"I'm sure that comrade Trevor Manuel in 1996 had taken the events succeeding his appointment, hardly three working days into office, he would have resigned. So no, I'm not resigning. I'm not going anywhere," Gigaba addressed journalists at the National Treasury in Pretoria.
"I have a job that I have been assigned by the leadership of the movement, and by the president of the country. This is not personal. My assessment of what is being is that those who are not happy, they are not happy about the process relating to the change in the executive, rather than the qualities of the people appointed. It's not personal really. I don't want to attribute it to myself or anything."
Gigaba was also asked if he had a relationship, or if he has spent time with the controversial Gupta family. He responded: "I have answered this question many times. I have even answered it in Parliament. Have I met them, I'm sure many of you also have, at TNA/SABC breakfast briefings, or come across them at one point or the other. The same has happened to me. I have met a number of business people at various place for a variety of reasons".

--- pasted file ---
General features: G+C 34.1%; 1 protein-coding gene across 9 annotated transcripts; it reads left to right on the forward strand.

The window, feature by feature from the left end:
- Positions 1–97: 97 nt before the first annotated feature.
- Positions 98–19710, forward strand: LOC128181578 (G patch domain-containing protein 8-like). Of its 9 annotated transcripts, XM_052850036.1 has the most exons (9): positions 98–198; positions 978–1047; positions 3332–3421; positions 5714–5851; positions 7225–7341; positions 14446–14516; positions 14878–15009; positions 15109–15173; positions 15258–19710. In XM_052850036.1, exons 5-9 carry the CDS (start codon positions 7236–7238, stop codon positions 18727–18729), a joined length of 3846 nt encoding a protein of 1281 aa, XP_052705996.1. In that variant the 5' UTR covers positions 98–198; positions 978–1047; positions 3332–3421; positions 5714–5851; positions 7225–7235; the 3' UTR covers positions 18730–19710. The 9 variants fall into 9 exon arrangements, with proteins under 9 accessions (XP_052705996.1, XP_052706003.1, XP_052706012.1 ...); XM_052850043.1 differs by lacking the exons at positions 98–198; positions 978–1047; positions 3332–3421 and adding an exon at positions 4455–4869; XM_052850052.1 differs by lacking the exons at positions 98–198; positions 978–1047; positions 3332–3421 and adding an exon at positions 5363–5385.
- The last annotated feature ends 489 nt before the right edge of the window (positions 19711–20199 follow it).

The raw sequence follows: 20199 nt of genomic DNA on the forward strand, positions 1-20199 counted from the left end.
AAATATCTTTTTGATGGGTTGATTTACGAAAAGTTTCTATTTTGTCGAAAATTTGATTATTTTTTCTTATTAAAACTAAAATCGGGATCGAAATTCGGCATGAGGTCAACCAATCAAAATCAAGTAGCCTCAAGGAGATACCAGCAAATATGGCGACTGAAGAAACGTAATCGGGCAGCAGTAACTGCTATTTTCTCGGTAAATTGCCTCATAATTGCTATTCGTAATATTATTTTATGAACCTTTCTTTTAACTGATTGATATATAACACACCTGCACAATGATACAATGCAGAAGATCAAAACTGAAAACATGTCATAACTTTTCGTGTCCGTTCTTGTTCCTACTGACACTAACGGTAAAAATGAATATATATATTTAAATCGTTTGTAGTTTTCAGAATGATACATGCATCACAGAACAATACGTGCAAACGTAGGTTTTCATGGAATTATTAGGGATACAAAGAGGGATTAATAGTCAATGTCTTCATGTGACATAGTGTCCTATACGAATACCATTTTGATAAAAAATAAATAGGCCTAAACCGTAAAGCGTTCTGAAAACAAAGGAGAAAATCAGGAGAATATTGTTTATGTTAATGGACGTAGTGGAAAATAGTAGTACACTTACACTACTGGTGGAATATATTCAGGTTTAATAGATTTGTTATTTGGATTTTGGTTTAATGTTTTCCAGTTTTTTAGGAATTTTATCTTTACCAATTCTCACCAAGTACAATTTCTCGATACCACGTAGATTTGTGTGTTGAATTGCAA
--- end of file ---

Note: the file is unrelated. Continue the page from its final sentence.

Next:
He emphasised that "meeting somebody does not mean that they have impact on your decisions".
Gigaba said the decisions he makes are purely his.
"Ultimately, I take my own decisions. I think probably by now you should know that. So yes, I have met them [the Guptas]. I have been invited a couple of times to Diwali celebrations as I have attended other religious and cultural events at homes of other business people. So to be honest, those things do not impact on my ability to take credible decisions about my work," said Gigaba.
Calls for President Jacob Zuma to resign have been mounting since the downgrading of South Africa to junk status by rating agency S&P Global was announced on Monday.
Another rating agency, Moody’s, announced on Tuesday that it has placed the country’s creditworthiness on review.
Zuma fired finance minister Pravin Gordhan and replaced him with Gigaba late on Thursday.